Lord Julian Fellowes

Lord Julian Fellowes of West Stafford

The Museum’s Collections Discovery Centre project has been developed to provide new galleries, learning resources, collections storage facilities and a renewed public face for the Museum. The new centre will enable the museum to showcase its collections, spanning over 185 million years. It will build a safe conservation environment and sustainable future for the heritage the collections represent. This will enable more people to learn about history and prehistory using the Museum’s collections, and create additional collecting capacity for

 Julian Fellowes speaks to First Parish Dorchester - Rev. Arthur R. Lavoie, Phil Lindsay and Rev. Richard Kellaway — with Julian Fellowes at Dorset County Museum.

Lord Julian Fellowes speaks to First Parish Dorchester – Rev. Arthur R. Lavoie, Phil Lindsay and Rev. Richard Kellaway

Dorset’s strategically important collections such as the archaeology of the South Dorset Ridgeway and the geology of the Jurassic Coast World Heritage Site.

In addition, new galleries will encourage more people to visit and experience the collections including groups which do not currently use the Museum and visitors will be able to see, for the first time, objects in reserve collections which are not normally on display. The scheme will also help to improve the cultural tourism offer for Dorset, and support the regional economy. The Museum is in the heart of a rural county, in the centre of the county town, and in an area that attracts visitors from across the UK. In this location, with the right investment, the new centre will provide wonderful access to the region’s heritage and become an essential part of the experience of visiting Dorset.

Further fundraising events are currently being planned to support the project – for more information visit www.dorsetcountymuseum.org or telephone the Museum on 01305 262735.

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Jurassic Coast Champion at Dorset County Museum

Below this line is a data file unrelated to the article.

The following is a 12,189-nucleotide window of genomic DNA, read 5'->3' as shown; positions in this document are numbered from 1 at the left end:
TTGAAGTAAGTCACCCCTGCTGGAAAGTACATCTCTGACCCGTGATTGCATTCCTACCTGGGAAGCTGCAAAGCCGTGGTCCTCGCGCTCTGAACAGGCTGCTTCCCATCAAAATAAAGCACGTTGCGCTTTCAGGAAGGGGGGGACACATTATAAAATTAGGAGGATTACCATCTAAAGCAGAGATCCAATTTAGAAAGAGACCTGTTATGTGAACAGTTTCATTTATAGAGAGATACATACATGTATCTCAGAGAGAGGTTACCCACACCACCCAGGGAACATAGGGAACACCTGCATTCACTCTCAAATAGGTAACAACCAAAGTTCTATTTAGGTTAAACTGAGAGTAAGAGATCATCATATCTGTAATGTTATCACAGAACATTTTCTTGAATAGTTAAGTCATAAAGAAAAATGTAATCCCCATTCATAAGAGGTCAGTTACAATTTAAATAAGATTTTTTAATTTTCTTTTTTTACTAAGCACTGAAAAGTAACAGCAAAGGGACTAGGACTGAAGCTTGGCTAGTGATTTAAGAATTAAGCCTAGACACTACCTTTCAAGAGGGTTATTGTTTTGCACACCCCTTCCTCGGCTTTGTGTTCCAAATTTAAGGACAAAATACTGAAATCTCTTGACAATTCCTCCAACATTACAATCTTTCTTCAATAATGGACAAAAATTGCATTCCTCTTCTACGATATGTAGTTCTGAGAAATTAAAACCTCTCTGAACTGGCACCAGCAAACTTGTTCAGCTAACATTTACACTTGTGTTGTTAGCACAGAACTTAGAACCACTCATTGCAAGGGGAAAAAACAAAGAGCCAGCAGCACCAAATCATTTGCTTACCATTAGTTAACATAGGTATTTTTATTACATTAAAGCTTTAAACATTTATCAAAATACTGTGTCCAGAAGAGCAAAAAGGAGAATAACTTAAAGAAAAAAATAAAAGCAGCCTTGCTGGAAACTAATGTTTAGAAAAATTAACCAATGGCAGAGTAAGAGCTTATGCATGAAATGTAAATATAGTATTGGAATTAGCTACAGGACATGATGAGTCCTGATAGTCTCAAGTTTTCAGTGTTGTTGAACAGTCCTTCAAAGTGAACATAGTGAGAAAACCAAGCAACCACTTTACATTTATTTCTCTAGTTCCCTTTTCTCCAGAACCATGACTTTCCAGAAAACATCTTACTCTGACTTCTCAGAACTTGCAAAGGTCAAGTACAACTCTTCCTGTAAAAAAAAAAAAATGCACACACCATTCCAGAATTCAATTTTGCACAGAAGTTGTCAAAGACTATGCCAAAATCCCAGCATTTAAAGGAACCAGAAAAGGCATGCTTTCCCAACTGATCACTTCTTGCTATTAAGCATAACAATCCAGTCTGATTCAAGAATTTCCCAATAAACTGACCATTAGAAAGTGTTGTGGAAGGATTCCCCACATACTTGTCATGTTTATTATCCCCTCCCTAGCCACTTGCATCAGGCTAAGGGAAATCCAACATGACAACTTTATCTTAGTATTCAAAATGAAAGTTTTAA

Professor Denys Brunsden at the Pliosaur unveiling 8th July 2011

Professor Denys Brunsden at the Pliosaur unveiling 8th July 2011 © DCM

Professor Denys Brunsden OBE is a well-known geomorphologist specialising in landslides and coastal erosion.

As the first Chairman of the Dorset Coast Forum he proposed the Jurassic Coast for World Heritage Site status and worked tirelessly with other experts to achieve a successful outcome. In 2010 he was awarded a prize by the Geological Society for his work on the project. Professor Brunsden also wrote the very popular “Official Guide to the Jurassic Coast: A Walk Through Time”.

As part of the Museum’s Geology lecture series, Denys Brunsden, who is also Emeritus Professor of King’s College, London, will give the first talk of 2014 entitled Tales of the Deep. He will discuss the use of modern imaging techniques to map and visualise the sea floor in order to understand deep sea processes and hazards.

This lavishly illustrated lecture takes place at Dorset County Museum at 7.00pm on Wednesday 8th January 2014. Entry is FREE and the doors are open from 6.30pm. A donation of £3.00 is encouraged to cover costs.

For further information contact the Museum on 01305 262735 or check the website on www.dorsetcountymuseum.org